There are areas of the country, and thus types of layouts, where mining is naturally a dominant industry. Coal in the Appalachians, in Illinois, and other areas, iron ore in the Mesabi Range, copper in the Southwest, precious metals in the Mountain West, and a few other examples, come immediately to mind. But there are lots of other geographical areas where mining is a minor part of the picture. I model the Central Coast of California, and there is certainly no giant category of mining or mineral development in that area. But is it zero? This is a question that can be asked anywhere, not just for my area, and I discuss in this post ways a person might acquire answers.
The first point of reference is of course the geology of the area you model. Many parts of the U.S. have quite complex geologic histories, and I can think of no more eloquent evocation and elaboration of that history than John McPhee’s Pulitzer Prize-winning volume, Annals of the Former World (Farrar, Strauss & Giroux, New York, 1998, available in paperback). One reviewer called it “geopoetry . . . from a master stylist,” as eloquent as you will find. But this may be deeper than you want to go, and in any case, complex geology alone does not identify the presence of ores. An ore is not just a mineral, it is a mineral that can be economically mined and refined for use. It is an economic definition, not a mineralogical or geological one. So to know about the presence of ores, you need further sources.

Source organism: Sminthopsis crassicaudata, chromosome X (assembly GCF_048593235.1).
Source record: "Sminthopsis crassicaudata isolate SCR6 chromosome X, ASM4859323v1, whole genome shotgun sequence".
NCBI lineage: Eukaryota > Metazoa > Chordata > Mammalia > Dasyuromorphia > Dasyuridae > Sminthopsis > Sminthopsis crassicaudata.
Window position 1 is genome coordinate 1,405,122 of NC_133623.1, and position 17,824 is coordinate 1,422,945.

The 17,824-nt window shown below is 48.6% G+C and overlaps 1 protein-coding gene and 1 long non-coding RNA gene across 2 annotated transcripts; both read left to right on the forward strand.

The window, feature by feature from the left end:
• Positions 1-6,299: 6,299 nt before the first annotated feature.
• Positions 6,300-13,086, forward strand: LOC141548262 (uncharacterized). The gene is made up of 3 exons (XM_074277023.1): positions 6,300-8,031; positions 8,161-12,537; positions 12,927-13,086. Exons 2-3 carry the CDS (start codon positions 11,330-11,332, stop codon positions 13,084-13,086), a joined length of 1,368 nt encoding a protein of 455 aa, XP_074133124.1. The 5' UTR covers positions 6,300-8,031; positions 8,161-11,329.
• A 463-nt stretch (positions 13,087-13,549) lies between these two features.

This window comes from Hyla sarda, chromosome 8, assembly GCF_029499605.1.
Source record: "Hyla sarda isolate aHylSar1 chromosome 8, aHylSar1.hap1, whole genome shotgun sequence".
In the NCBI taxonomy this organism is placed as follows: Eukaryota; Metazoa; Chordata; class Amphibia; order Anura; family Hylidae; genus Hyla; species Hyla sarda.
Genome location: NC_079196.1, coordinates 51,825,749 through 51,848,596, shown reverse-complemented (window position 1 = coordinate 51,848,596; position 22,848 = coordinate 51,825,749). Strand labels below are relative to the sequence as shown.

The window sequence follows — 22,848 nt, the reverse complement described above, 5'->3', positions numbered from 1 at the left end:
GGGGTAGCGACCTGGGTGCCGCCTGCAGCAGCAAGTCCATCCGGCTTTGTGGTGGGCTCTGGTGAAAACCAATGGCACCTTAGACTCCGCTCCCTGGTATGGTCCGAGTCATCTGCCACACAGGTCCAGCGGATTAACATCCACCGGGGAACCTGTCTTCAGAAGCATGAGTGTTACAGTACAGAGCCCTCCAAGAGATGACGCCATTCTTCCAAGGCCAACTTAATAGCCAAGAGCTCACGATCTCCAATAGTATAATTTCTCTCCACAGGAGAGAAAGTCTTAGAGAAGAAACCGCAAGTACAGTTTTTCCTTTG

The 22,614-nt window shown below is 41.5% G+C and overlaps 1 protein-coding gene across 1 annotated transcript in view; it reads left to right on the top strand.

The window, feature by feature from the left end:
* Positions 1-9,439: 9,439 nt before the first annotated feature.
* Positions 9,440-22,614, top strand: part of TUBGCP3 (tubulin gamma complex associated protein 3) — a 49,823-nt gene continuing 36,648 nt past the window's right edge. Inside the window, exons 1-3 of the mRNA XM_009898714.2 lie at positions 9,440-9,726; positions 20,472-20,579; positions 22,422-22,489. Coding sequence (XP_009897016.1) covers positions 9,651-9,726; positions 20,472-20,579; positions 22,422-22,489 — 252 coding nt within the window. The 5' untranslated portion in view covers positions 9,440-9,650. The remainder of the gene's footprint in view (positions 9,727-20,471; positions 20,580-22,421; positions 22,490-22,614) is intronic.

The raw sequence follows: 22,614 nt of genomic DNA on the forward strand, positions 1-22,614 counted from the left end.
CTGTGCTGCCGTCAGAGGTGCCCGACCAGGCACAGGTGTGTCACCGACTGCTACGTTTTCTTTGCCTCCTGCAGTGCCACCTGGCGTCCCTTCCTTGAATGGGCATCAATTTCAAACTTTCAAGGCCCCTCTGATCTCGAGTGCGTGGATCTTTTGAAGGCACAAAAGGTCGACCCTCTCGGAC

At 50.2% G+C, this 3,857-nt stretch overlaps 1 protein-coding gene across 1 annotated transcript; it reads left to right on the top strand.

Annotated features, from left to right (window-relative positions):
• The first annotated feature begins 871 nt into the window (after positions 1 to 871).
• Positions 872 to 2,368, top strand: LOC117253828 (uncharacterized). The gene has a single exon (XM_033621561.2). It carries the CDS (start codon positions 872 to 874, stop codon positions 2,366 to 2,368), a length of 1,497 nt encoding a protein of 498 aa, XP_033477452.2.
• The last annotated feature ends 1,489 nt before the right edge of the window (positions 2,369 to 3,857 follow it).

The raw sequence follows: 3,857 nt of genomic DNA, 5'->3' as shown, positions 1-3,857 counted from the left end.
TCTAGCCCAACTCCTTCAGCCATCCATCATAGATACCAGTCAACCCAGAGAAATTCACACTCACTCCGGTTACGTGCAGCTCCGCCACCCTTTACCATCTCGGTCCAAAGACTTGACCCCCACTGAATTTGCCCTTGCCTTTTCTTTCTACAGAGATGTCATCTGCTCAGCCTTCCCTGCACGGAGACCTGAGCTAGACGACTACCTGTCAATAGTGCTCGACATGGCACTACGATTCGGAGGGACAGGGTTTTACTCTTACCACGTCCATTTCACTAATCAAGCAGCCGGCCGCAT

For decades, the U.S. Geological Survey (USGS) and, in many states, State offices of geology or mining, have studied and reported on ore occurrences. These reports are available in hard copy, even now in many cases, both new and used, and many are now on line in digital form. I can illustrate with two such reports which deal with my own layout locale (research will show you whether your own area has the same resources).
First, part of an older series of USGS guidebooks, USGS Bulletin 614, Guidebook to the Western United States, Part D, The Shasta Route and Coast Line (yes, following the line of the Southern Pacific tracks named), by J.S.Diller and others, from 1915. This contains lots of classic guidebook material, but includes summary geology too. These guidebooks are readily available on line from used book dealers. My copy is a little worn, but intact and useful:
For the region near and south of San Luis Obispo, this 1915 guidebook mentions chromite as the primary mineral being produced, This led me to follow up on the subject of chromite.
I then found a second and in some ways more valuable source, a California Division of Mines publication, Bulletin 134, Part II, Chapter 2, of July 1953; it is part of a series entitled Geological Investigations of Chromite in California. Part II of Bulletin 134 covers the Coast Ranges of California, and Chapter 2 is about “Chromite Deposits of the Southern Coast Ranges of California.” Authors are George W. Walker and Allan B. Griggs of the USGS. (I’ll say more about what “chromite” is in a moment.) Like the book shown above, it is 6 x 9 inches in size and is paperbound, and includes a number of maps. It covers exactly the area in which my layout is set.